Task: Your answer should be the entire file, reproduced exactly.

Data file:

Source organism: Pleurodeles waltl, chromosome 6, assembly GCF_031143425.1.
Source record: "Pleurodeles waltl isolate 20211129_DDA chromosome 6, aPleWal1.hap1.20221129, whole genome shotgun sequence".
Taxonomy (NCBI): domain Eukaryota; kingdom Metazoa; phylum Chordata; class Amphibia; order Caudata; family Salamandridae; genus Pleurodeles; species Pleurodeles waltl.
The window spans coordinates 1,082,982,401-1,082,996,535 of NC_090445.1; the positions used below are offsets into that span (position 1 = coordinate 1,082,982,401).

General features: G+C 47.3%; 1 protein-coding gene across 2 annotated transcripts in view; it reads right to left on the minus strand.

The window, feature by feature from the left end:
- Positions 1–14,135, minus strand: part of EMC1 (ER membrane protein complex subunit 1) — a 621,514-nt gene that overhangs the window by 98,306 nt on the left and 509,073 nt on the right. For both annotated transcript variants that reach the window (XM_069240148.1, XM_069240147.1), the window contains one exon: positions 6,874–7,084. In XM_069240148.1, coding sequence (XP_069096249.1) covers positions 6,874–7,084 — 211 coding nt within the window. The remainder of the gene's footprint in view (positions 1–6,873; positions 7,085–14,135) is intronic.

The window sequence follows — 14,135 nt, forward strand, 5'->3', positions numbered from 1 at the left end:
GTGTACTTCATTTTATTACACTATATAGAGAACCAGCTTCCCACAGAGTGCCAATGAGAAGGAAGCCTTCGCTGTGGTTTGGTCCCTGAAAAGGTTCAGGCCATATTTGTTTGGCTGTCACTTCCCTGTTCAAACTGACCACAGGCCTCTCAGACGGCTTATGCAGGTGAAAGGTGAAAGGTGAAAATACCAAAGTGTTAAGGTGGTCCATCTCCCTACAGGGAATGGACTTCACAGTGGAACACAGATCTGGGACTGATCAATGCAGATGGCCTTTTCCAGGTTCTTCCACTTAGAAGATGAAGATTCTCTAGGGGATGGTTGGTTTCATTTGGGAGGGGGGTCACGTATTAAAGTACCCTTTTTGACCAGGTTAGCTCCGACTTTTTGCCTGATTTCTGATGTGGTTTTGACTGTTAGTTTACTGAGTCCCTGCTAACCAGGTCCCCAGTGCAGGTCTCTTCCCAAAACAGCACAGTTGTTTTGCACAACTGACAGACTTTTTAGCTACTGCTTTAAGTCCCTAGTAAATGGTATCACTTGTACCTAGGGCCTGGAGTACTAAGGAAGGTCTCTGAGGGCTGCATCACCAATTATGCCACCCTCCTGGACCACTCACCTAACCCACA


Source organism: Pleurodeles waltl, chromosome 6, assembly GCF_031143425.1.
Source record: "Pleurodeles waltl isolate 20211129_DDA chromosome 6, aPleWal1.hap1.20221129, whole genome shotgun sequence".
Taxonomy (NCBI): domain Eukaryota; kingdom Metazoa; phylum Chordata; class Amphibia; order Caudata; family Salamandridae; genus Pleurodeles; species Pleurodeles waltl.
The window spans coordinates 1,082,982,401-1,082,996,535 of NC_090445.1; the positions used below are offsets into that span (position 1 = coordinate 1,082,982,401).

General features: G+C 47.3%; 1 protein-coding gene across 2 annotated transcripts in view; it reads right to left on the minus strand.

The window, feature by feature from the left end:
- Positions 1–14,135, minus strand: part of EMC1 (ER membrane protein complex subunit 1) — a 621,514-nt gene that overhangs the window by 98,306 nt on the left and 509,073 nt on the right. For both annotated transcript variants that reach the window (XM_069240148.1, XM_069240147.1), the window contains one exon: positions 6,874–7,084. In XM_069240148.1, coding sequence (XP_069096249.1) covers positions 6,874–7,084 — 211 coding nt within the window. The remainder of the gene's footprint in view (positions 1–6,873; positions 7,085–14,135) is intronic.

The window sequence follows — 14,135 nt, forward strand, 5'->3', positions numbered from 1 at the left end:
GTGTACTTCATTTTATTACACTATATAGAGAACCAGCTTCCCACAGAGTGCCAATGAGAAGGAAGCCTTCGCTGTGGTTTGGTCCCTGAAAAGGTTCAGGCCATATTTGTTTGGCTGTCACTTCCCTGTTCAAACTGACCACAGGCCTCTCAGACGGCTTATGCAGGTGAAAGGTGAAAGGTGAAAATACCAAAGTGTTAAGGTGGTCCATCTCCCTACAGGGAATGGACTTCACAGTGGAACACAGATCTGGGACTGATCAATGCAGATGGCCTTTTCCAGGTTCTTCCACTTAGAAGATGAAGATTCTCTAGGGGATGGTTGGTTTCATTTGGGAGGGGGGTCACGTATTAAAGTACCCTTTTTGACCAGGTTAGCTCCGACTTTTTGCCTGATTTCTGATGTGGTTTTGACTGTTAGTTTACTGAGTCCCTGCTAACCAGGTCCCCAGTGCAGGTCTCTTCCCAAAACAGCACAGTTGTTTTGCACAACTGACAGACTTTTTAGCTACTGCTTTAAGTCCCTAGTAAATGGTATCACTTGTACCTAGGGCCTGGAGTACTAAGGAAGGTCTCTGAGGGCTGCATCACCAATTATGCCACCCTCCTGGACCACTCACCTAACCCACA